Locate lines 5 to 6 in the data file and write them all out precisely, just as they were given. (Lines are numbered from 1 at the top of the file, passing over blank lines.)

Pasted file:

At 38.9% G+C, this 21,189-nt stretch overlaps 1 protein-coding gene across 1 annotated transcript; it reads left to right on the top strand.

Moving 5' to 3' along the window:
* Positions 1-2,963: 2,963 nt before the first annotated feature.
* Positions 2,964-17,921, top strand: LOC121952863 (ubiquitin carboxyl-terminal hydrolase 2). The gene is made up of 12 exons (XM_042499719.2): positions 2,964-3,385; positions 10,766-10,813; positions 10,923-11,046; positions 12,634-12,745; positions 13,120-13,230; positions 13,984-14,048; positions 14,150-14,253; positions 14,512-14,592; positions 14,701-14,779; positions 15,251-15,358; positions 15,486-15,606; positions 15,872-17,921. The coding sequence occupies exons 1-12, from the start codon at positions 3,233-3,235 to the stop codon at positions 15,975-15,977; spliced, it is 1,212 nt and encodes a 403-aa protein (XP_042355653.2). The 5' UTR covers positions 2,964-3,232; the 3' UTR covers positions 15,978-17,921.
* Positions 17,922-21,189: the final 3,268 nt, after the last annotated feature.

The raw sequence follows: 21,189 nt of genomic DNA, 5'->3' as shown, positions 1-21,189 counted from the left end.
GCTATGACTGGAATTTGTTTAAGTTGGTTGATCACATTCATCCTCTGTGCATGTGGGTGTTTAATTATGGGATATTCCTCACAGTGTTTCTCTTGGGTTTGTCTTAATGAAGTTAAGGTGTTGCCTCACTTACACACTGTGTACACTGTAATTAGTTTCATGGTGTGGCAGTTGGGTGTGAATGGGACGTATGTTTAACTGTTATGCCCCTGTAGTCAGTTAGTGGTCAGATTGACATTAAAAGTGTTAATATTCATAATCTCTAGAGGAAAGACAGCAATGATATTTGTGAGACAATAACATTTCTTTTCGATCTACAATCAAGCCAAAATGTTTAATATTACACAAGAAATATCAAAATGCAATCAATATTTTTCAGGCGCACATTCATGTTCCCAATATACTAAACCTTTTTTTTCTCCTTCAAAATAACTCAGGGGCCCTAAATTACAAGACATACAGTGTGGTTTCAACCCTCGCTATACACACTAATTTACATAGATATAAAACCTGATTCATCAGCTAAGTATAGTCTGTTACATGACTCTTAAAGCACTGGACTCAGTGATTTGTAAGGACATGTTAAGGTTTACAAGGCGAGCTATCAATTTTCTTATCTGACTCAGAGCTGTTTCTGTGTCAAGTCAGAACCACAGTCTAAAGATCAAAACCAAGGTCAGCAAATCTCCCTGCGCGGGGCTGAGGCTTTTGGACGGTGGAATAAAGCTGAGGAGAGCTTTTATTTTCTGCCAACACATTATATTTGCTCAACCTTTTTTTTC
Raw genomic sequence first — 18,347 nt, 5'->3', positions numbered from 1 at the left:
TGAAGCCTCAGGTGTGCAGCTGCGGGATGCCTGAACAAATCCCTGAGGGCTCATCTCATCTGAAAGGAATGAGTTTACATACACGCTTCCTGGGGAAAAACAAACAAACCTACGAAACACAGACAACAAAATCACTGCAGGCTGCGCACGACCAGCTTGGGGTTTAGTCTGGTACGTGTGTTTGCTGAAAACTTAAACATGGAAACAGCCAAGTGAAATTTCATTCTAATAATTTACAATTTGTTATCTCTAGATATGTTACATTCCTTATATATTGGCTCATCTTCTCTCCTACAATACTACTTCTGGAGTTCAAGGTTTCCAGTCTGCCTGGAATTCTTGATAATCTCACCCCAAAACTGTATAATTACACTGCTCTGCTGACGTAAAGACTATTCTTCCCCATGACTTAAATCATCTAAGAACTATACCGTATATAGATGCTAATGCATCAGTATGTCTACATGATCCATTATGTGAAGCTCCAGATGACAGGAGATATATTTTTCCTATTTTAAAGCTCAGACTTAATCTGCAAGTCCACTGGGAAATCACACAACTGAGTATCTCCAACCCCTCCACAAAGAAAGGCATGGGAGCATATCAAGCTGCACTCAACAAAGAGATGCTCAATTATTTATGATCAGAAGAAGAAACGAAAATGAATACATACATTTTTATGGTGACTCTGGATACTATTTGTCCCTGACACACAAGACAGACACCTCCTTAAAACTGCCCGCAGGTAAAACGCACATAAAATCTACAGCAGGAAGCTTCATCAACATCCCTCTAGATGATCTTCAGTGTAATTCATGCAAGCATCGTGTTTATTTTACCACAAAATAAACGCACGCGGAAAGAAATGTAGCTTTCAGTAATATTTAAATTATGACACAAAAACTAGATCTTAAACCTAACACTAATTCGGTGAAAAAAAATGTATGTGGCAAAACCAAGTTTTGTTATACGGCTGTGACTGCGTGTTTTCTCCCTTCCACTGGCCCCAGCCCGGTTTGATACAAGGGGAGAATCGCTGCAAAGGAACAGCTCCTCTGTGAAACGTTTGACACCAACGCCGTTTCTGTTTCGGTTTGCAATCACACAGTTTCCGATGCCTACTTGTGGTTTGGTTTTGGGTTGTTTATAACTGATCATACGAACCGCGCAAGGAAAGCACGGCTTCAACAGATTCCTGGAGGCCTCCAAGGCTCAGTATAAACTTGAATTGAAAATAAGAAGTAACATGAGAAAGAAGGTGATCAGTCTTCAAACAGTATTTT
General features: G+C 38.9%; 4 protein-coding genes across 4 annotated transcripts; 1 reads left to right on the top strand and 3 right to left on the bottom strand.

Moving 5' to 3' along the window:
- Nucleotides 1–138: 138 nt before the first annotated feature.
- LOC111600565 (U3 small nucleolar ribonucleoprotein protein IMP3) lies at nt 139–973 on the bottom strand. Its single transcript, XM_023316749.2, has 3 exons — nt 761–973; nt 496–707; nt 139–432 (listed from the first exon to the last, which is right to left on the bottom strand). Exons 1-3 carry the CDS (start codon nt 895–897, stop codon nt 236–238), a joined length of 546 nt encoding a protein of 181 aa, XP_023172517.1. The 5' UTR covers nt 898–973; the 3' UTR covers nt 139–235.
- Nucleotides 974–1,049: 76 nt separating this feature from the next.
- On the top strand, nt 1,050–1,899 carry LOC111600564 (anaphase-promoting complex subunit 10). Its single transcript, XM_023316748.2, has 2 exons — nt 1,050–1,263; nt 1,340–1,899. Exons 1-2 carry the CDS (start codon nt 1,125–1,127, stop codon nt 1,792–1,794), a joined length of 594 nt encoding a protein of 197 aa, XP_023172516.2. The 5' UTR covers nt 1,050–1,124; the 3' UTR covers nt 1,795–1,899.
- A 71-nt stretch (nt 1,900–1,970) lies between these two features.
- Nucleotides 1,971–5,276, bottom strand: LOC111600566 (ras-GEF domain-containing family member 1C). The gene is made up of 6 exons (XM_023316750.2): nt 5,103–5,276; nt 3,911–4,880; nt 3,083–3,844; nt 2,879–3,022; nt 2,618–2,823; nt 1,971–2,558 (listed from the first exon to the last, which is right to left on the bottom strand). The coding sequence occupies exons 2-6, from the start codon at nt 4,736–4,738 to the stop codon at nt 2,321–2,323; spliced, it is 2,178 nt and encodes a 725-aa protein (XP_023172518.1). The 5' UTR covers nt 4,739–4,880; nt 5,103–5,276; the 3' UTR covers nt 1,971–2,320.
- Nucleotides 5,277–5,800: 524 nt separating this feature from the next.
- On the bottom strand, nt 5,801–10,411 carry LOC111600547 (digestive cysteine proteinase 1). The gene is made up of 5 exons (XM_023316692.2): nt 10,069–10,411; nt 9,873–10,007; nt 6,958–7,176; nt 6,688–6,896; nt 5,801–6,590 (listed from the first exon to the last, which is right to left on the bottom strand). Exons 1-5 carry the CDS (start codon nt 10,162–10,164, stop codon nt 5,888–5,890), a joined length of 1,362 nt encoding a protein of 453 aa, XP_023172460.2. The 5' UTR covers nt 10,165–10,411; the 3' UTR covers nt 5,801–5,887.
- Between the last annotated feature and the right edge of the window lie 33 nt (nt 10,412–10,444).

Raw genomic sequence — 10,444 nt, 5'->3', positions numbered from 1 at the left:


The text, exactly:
* Positions 17,922-21,189: the final 3,268 nt, after the last annotated feature.

The raw sequence follows: 21,189 nt of genomic DNA, 5'->3' as shown, positions 1-21,189 counted from the left end.